"I love that Paul Lee said that because I think things do feel dated. You watch these TV shows, but then you go outside your front door, and they don't reflect reality or society. I don't know any show where Caucasians have a lot of ethnic friends. That just blows my mind. I mean, I have all kinds of friends in different colors, shapes, sizes, and ethnicities. I think the old ways of life are moving out, and it's generational. It's an evolution, but it's been too long. So long that it's almost preposterous.
Your character in Jane the Virgin is a driven young women who has "big dreams" while working her day job. Do you think it’s an accurate portrayal of what many working women go through these days?
"I think that what's great about Jane the Virgin is that there are so many different story lines and perspectives going on — and not just about life, culture, and the subject of virginity and the child that Jane is going to carry. It's magical because Jane the Virgin reflects reality. So many cultures, so many ethnicities, so many religious backgrounds are all told in this awesome TV show."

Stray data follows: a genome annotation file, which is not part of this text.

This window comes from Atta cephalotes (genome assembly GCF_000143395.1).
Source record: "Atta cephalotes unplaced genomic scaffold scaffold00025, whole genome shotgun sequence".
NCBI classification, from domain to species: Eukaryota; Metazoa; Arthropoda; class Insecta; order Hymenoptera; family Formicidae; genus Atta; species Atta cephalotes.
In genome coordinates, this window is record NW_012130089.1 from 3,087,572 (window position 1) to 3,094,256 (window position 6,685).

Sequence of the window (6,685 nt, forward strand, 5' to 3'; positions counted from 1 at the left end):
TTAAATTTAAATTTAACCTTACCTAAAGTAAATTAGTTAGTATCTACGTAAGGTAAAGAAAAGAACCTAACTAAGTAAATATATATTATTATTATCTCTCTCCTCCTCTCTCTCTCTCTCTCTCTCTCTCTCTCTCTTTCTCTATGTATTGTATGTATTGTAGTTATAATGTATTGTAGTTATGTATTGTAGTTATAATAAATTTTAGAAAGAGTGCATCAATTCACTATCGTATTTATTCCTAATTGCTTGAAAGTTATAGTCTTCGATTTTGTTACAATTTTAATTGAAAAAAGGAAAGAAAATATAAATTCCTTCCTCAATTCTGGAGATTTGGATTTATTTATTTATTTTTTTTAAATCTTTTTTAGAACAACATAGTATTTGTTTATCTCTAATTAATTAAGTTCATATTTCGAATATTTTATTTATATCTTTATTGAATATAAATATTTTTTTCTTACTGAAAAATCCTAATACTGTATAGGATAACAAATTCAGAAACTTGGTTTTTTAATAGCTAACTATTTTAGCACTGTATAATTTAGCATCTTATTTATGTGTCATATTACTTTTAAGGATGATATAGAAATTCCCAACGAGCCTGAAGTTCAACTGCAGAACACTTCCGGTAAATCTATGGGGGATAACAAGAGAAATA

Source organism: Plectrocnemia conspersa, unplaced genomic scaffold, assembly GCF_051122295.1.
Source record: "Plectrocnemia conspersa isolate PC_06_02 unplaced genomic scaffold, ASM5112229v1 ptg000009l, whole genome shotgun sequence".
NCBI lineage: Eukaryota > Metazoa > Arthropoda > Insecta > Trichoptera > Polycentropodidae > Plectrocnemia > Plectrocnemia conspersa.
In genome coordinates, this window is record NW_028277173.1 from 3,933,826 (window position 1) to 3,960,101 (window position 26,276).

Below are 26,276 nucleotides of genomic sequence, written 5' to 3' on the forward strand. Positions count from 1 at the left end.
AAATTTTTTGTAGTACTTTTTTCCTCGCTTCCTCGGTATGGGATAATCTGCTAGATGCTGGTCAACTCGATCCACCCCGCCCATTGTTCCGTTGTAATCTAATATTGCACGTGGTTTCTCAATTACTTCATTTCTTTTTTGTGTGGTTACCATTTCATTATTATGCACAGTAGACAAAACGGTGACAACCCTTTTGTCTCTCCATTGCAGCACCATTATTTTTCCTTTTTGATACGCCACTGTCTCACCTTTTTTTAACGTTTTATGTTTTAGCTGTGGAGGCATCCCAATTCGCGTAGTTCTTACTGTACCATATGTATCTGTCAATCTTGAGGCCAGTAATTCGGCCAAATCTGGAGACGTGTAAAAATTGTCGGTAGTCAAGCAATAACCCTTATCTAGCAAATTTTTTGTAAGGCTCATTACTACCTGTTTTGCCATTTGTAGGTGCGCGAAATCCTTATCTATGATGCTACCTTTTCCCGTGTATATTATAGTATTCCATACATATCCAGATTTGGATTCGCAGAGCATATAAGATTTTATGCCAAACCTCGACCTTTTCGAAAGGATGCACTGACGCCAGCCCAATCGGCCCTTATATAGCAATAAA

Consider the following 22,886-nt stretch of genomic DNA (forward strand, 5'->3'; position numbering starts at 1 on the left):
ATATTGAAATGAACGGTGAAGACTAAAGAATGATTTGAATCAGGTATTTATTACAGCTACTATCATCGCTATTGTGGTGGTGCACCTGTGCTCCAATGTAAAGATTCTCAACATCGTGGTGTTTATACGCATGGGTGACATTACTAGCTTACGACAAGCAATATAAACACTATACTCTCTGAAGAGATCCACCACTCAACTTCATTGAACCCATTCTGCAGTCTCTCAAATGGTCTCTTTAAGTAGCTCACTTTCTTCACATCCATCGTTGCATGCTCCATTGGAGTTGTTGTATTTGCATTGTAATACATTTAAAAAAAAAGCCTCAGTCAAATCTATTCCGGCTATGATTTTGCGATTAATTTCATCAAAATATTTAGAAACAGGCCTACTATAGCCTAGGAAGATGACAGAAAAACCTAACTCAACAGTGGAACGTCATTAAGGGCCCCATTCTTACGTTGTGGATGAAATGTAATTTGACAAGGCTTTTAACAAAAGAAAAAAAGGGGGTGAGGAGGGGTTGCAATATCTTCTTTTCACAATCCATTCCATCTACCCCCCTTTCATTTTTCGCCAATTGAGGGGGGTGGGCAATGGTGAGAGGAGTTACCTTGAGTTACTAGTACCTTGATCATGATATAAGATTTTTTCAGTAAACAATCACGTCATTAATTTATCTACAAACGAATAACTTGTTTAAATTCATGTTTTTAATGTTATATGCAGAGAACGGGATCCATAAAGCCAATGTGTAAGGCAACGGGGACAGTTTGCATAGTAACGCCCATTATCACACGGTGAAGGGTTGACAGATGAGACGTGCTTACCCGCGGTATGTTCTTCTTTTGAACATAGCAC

"What's interesting is that my parents didn't really watch too much television growing up, so I didn't grow up on telenovelas. I was more the Cosby Show , Family Matters, and things like that. But, I could definitely relate to the joy of a multi-lingual household. That feeling of acceptance to the point that I envied crisis for a while when I was growing up. What's great is that you meet Jane, and she has no identity crisis. She accepts herself fully, doesn't feel excluded from the world, and knows what's right and wrong for her life.